Archive for April 30th, 2007|Daily archive page

Good Wine, Bad Wine

Cork Screw

Now that I’m starting to enjoy wine drinking, I always feel like a bottle needs to be finished in one sitting.

But does it?

To get to the bottom of this, I turn to Cellarnotes.net for the real answers.

How long can you keep wine once the bottle has been opened? How soon does wine in an open bottle go bad? Do I need to finish a bottle of wine in one sitting when it has been opened? This question gets asked in a great many ways but it always does get asked. This is because one of the harder things to figure out about wine is when to pour out wine that is left in the bottle.

There are lots of variables regarding the wine type, method of production, age of bottle and on and on. There are all those considerations and exceptions but for 95% of the wine that most people drink, the answer is pretty simple.

Three (3) days. Around here, we keep wines up to 3 days after the bottle has been opened. Once a bottle of wine is opened, the oxygen in the air starts a process that initially softens the flavors and opens up the aromas of the wine. As this process (oxidation) continues over many hours and days, the wine is ultimately made undrinkable. The trick is to use the wine before it becomes unpalatable or to pour it out before bad wine is served to guests.

You can (and usually should) refrigerate recorked bottes. You can buy stoppers and gadgets to create a slight vacuum in the bottle. You can get systems that put a layer of inert gas in the bottle. All these items and efforts are aimed at slowing the oxidation that will eventually destroy the wine.

What makes the whole thing tricky is that the wine will not go immediately from good to bad. The wine will, at a point, begin to progressively develop tastes that are unpleasant. Just like milk that is going bad, each person has a different point at which they identify the beverage as having gone bad.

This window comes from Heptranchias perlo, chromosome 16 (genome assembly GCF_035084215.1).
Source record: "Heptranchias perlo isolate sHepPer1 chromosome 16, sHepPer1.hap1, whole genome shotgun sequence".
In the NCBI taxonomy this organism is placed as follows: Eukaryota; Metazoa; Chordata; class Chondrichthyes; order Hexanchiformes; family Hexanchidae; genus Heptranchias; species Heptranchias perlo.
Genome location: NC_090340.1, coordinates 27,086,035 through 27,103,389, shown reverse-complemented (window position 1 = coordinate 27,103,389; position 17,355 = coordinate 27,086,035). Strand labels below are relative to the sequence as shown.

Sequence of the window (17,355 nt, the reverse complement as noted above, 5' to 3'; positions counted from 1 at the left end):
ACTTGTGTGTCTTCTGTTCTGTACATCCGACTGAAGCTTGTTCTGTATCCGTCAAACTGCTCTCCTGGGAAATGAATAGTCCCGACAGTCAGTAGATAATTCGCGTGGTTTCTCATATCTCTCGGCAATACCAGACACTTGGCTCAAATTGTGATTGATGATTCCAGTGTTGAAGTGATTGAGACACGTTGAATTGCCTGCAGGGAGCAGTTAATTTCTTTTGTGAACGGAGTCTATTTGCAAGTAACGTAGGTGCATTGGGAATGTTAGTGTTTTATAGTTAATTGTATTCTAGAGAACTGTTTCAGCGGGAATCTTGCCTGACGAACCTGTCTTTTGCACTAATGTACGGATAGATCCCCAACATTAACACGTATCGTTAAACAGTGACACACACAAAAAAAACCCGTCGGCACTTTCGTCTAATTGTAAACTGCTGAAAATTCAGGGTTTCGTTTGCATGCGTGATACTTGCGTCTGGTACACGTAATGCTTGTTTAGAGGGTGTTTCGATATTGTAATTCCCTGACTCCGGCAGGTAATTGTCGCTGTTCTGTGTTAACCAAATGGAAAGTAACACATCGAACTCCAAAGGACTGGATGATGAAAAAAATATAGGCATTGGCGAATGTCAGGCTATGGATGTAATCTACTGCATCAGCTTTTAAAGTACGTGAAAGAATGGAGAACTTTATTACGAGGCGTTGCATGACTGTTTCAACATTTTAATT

If you want to play it safe (and who doesn’t with either milk or wine), then just use the 3 day rule. Recork and refrigerate the bottle for up to three days. With red wines, pull the bottle from the refrigerator at least 1/2 hour before you want to use it so it will warm to a desirable serving temperature in the mid 60’s F. With white wines or roses, just pull and pour when you need them.

Keeping opened wines beyond 3 days is like playing golf in a lightning storm. You may get through but you are tempting the fates. If you keep a table wine for more than 3 days, you will be serving a wine that has lost most of the characteristics that are prized. The aroma will start to change and much of the fresh fruit smells and tastes will subside. At worst, you’ll be serving a wine that has oxidized too much and is partly or entirely bad.

Dessert wines like Sauternes, most everyday Ports and most Sherries can last much longer but those are special cases. Just play it safe with the 3 day rule. It is a good practice to write the date the bottle was opened on the label if there is a chance of confusion.

Picture from Flickr.

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Hot Rod Mop Brush

Hot Rod Brush Mop

Now that summer is just about here, it’s time to get out your BBQ tools. If you don’t have any or if you left yours out on your balcony all winter (like I might have) you should pick up this super cool Hot Rod Mop Brush as seen on Uncrate.

This isn’t just your average grill brush. This stainless steel brush features unique flame etchings almost as cool as the classic hot rods. There’s a detachable silicone mop which holds large amounts of whatever you’re slathering on your meat. There’s rubber grip for easy handling and the brush is heat resistant up to 650ºF/340ºC. But the best feature of all is the bottle opener end. No need to carry a brush AND bottle opener anymore.

And for $15 it’s totally worth it. Head over to their website to find out where to pick yours up.

Oh, and if you need an entire new set of BBQ tools, you can pick up all the Hot Rod utensils which include a spatula (turner), tongs, and a fork.